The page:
Riddick: Everyone’s looking at Dan and the continuous change that’s taken place there every few years. If you look at Shanahan’s track record, is it not documented that generally speaking he’s considered someone who makes things personal and takes things to a new level when it comes to having relationships that end badly with specific players? From the outside looking in it seems very much so. You hear that it can become very personal with him and it crosses the line from being professional to personal and from different things we’ve heard, it has become personal. He may have let some of this get out of control even though he knew he could have done things to reign in this whole Robert Griffin is too entitled and coddled line at an earlier time and he didn’t do enough to get it under control and this is the result, this kind of theatrics and drama. The other role is he’s had control of this team for four years and this happened under his watch and he controlled everything. Everyone in that building that I know says he has exercised final say over everything. So to not have a line that can protect this kid, to not have constructed or put together a defense from a personnel perspective that can give them a fighting chance to stay in games and to have the offense become something it’s not good at, which is a dropback passing offense, that’s his fault. And for allowing the never-ending series of press conferences and offseason to become a back and forth, almost like a tennis match, between him and Robert. Mike has final say to football operations and he could have put an end to that. Now, even though you’ve given contractual control to Mike doesn’t mean Dan can’t have a negative influence. I was there when Marty had control over everything and things got ugly then, too. But at the same time the head coach can’t turn around and start playing this through back channels and laying it at the feet of the owner, either. [Shanahan] is more responsible for the product on the field, more than responsible. It’s him.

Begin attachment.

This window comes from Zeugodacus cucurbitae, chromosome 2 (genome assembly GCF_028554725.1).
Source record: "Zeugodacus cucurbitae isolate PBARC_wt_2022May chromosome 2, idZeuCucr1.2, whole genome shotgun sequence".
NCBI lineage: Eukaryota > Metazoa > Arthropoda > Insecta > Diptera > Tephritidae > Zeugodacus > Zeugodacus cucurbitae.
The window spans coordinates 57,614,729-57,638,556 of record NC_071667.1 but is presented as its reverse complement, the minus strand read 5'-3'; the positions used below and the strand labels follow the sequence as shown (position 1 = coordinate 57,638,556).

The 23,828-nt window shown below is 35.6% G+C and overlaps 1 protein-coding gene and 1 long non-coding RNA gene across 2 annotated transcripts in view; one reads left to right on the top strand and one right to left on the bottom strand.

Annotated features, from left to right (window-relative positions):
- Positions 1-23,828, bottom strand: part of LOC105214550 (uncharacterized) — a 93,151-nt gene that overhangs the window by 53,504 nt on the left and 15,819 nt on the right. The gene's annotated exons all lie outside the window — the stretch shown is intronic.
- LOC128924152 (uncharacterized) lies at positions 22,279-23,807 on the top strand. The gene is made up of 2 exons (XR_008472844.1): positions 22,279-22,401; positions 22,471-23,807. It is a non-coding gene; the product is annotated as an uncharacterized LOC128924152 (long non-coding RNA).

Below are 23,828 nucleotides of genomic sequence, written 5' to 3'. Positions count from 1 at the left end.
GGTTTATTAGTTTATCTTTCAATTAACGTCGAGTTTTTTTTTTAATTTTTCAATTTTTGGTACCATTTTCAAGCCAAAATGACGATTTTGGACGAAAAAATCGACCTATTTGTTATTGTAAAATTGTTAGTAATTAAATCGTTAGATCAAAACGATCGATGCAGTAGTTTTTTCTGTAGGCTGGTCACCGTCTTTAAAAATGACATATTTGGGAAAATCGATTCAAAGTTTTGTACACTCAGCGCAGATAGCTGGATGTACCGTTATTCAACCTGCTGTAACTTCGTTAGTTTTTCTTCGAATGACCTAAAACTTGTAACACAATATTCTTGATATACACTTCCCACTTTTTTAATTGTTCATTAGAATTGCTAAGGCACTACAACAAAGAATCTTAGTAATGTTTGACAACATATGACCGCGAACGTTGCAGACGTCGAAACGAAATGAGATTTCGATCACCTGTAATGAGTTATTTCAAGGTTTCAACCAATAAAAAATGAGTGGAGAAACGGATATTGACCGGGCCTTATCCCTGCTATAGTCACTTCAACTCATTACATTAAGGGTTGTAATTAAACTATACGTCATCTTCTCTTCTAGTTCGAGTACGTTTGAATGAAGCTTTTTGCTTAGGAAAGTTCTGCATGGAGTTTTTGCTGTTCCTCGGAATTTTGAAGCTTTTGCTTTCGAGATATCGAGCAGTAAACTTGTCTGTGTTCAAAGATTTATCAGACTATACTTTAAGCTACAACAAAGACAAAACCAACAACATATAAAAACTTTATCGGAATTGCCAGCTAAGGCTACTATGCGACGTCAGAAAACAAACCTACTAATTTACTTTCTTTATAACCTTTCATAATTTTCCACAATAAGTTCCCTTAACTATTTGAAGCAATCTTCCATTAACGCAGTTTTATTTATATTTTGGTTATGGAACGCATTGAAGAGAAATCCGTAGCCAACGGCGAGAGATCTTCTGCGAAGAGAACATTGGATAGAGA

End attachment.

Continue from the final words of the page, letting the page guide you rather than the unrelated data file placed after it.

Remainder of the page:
Do you ever think it could change here?
Riddick: Sure. Everybody has a pain threshold. Everybody at some point comes to the realization that whatever they’re doing is not working and it’s getting too painful and counterproductive to continue down the path they’re on. ... It’s hard to build a team with all the distractions available to [players], let alone when you feel like there are other forces within your own building that are making it even more difficult to keep the ship moving in the right direction. When you’re imploding from within, you have no shot. Even when you’re doing everything theoretically correct a lot of times it doesn’t work out because there are always unforeseen circumstances. It’s hard enough. You throw this on top of it, it makes it 20 times more difficult. And then you hold the people who are building the team and coaching the team responsible, but did you really give them a chance to succeed? The answer is obviously no, you didn’t. As I’m watching it, I can still remember the kind of things you start thinking about as you’re a part of it. It’s tough to have to deal with because you feel you’re a part of the team and you feel in some ways you start losing your fire a little bit. You lose your edge to help the place pull out of it.